Daniel Day-Lewis makes Abraham Lincoln a movie star
BEVERLY HILLS—What? Daniel Day-Lewis, actor extraordinaire, was worried about a little thing like playing Abraham Lincoln in a movie? Well, what was the problem, exactly?
“Apart from everything, you mean?” Day-Lewis said one recent morning in a Beverly Hills hotel. He laughed, but then he seemed to have that tendency. His Irish accent was warm and lilting. The gold earrings he is frequently photographed wearing were disappointingly AWOL, as were the long locks, and he displayed none of the cracked inclinations of, say, his character Bill the Butcher in Gangs of New York or oilman Daniel Plainview in There Will Be Blood. Instead, he seemed—gasp—sweet, the sort of guy who’s nice to puppies and grandmas. Where was the wild man, the monster? Oh, right. Acting!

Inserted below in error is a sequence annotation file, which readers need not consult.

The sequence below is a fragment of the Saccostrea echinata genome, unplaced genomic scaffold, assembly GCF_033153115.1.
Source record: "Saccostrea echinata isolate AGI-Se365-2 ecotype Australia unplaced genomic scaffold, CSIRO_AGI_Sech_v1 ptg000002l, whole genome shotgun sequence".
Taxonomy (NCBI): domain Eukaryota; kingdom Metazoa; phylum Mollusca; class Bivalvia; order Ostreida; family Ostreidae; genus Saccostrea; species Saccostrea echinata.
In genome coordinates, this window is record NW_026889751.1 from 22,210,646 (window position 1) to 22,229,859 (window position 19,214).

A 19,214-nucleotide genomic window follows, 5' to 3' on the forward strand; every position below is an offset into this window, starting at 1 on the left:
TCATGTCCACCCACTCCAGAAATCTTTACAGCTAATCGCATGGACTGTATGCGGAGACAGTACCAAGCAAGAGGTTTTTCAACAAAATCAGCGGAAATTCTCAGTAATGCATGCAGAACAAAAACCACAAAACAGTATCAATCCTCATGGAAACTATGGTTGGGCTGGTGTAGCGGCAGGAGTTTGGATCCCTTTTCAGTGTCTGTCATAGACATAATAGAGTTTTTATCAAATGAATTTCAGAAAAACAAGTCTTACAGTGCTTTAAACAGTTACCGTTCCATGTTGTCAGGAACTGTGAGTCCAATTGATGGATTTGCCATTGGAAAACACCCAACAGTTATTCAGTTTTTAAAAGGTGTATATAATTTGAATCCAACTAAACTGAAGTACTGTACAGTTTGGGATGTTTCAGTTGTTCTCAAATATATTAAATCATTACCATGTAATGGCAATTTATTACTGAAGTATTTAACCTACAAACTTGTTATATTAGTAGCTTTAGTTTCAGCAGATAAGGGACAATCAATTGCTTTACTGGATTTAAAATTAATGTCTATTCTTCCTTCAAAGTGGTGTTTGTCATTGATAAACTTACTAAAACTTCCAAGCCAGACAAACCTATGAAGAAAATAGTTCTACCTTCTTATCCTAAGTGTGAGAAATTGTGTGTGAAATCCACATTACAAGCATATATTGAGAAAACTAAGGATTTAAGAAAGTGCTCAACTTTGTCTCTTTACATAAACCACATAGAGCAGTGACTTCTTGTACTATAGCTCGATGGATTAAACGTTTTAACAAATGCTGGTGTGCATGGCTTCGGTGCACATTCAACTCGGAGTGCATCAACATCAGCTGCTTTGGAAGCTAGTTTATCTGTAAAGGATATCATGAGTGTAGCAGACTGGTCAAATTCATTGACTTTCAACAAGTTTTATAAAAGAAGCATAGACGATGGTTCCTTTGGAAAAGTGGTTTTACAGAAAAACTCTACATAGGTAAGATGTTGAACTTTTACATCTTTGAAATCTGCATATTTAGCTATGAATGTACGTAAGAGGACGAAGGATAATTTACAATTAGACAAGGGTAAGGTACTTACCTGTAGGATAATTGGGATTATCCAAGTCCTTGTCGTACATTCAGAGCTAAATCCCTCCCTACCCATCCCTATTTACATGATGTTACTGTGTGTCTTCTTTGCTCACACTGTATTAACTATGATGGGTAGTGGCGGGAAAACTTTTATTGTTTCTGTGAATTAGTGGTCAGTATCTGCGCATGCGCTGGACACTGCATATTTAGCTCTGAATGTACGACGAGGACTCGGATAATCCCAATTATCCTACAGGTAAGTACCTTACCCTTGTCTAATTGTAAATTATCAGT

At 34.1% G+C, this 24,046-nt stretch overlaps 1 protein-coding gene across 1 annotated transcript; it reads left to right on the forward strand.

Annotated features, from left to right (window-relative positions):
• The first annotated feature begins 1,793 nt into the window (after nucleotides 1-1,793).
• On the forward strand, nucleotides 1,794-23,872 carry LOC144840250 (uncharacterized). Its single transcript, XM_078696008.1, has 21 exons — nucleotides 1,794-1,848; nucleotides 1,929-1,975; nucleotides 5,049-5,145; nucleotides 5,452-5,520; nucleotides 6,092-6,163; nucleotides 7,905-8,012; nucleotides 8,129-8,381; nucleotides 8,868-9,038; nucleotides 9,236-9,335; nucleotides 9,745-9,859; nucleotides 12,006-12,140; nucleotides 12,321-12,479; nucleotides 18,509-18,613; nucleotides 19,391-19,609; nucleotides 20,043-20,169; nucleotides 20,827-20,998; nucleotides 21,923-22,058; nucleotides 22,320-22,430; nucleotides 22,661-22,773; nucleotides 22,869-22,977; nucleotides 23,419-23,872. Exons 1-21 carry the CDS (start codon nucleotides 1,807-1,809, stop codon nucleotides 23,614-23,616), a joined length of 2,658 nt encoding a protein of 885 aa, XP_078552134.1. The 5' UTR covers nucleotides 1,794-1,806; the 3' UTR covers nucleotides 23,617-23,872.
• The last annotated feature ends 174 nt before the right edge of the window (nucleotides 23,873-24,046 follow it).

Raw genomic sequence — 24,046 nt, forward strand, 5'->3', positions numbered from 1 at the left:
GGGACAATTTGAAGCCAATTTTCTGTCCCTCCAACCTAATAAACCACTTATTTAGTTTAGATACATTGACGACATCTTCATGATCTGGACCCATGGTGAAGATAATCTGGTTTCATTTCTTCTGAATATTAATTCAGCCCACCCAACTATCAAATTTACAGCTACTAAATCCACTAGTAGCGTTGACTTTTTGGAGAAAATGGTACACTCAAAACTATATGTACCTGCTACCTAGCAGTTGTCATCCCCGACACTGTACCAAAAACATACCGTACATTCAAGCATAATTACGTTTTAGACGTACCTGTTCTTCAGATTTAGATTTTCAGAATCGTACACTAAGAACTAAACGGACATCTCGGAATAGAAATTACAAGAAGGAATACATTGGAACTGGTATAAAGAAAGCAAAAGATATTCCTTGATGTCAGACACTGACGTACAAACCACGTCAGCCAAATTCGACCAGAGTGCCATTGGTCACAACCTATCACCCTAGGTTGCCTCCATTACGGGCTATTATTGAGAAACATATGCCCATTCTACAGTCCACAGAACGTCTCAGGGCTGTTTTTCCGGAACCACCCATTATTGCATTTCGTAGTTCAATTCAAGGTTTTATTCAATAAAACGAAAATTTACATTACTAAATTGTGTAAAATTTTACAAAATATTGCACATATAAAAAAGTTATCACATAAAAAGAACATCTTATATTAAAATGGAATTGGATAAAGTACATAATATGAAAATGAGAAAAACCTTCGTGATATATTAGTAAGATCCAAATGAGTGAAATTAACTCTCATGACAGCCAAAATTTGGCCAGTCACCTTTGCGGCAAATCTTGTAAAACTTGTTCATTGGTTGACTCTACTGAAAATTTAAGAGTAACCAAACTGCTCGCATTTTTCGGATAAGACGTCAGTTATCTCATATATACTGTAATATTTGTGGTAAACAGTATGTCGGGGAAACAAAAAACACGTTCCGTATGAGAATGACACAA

But he wasn’t certain he could believably portray the 16th president of the United States in Lincoln (which opens Friday [November 16]). He wasn’t itching to don the famous stovepipe hat, attempt to plausibly abolish slavery, or, if it came up, address anyone in Gettysburg, Pennsylvania. Perhaps two Oscars (for My Left Foot and There Will Be Blood) aren’t the confidence kick one would expect.
“Trying to approach a man’s life that’s been mythologized to that extent in such a way that you can get close enough to properly represent it,” Day-Lewis said, “I just wasn’t sure that I’d be able to do that. And beyond that, I felt that probably I absolutely shouldn’t do that.” He laughed, then added: “And that somebody else should do that instead!” He laughed again, seeming simultaneously amused and shy.